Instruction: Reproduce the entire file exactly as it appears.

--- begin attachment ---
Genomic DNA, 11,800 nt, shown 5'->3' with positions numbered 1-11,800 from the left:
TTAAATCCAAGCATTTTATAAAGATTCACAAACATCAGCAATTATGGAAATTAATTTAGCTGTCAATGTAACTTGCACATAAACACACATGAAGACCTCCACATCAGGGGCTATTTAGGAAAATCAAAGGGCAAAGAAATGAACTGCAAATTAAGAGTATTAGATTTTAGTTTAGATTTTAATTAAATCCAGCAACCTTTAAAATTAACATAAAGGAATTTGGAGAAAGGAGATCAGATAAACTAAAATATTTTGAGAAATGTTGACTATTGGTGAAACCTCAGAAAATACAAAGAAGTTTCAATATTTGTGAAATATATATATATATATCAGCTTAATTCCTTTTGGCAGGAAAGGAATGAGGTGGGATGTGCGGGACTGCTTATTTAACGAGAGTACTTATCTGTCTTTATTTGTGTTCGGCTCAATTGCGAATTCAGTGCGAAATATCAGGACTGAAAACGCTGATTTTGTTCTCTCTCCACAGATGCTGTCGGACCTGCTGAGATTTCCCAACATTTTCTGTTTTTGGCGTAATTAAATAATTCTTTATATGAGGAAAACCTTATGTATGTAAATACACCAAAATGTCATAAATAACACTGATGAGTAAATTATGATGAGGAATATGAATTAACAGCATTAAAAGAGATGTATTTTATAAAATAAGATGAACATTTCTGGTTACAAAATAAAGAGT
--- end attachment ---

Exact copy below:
Genomic DNA, 11,800 nt, shown 5'->3' with positions numbered 1-11,800 from the left:
TTAAATCCAAGCATTTTATAAAGATTCACAAACATCAGCAATTATGGAAATTAATTTAGCTGTCAATGTAACTTGCACATAAACACACATGAAGACCTCCACATCAGGGGCTATTTAGGAAAATCAAAGGGCAAAGAAATGAACTGCAAATTAAGAGTATTAGATTTTAGTTTAGATTTTAATTAAATCCAGCAACCTTTAAAATTAACATAAAGGAATTTGGAGAAAGGAGATCAGATAAACTAAAATATTTTGAGAAATGTTGACTATTGGTGAAACCTCAGAAAATACAAAGAAGTTTCAATATTTGTGAAATATATATATATATATCAGCTTAATTCCTTTTGGCAGGAAAGGAATGAGGTGGGATGTGCGGGACTGCTTATTTAACGAGAGTACTTATCTGTCTTTATTTGTGTTCGGCTCAATTGCGAATTCAGTGCGAAATATCAGGACTGAAAACGCTGATTTTGTTCTCTCTCCACAGATGCTGTCGGACCTGCTGAGATTTCCCAACATTTTCTGTTTTTGGCGTAATTAAATAATTCTTTATATGAGGAAAACCTTATGTATGTAAATACACCAAAATGTCATAAATAACACTGATGAGTAAATTATGATGAGGAATATGAATTAACAGCATTAAAAGAGATGTATTTTATAAAATAAGATGAACATTTCTGGTTACAAAATAAAGAGT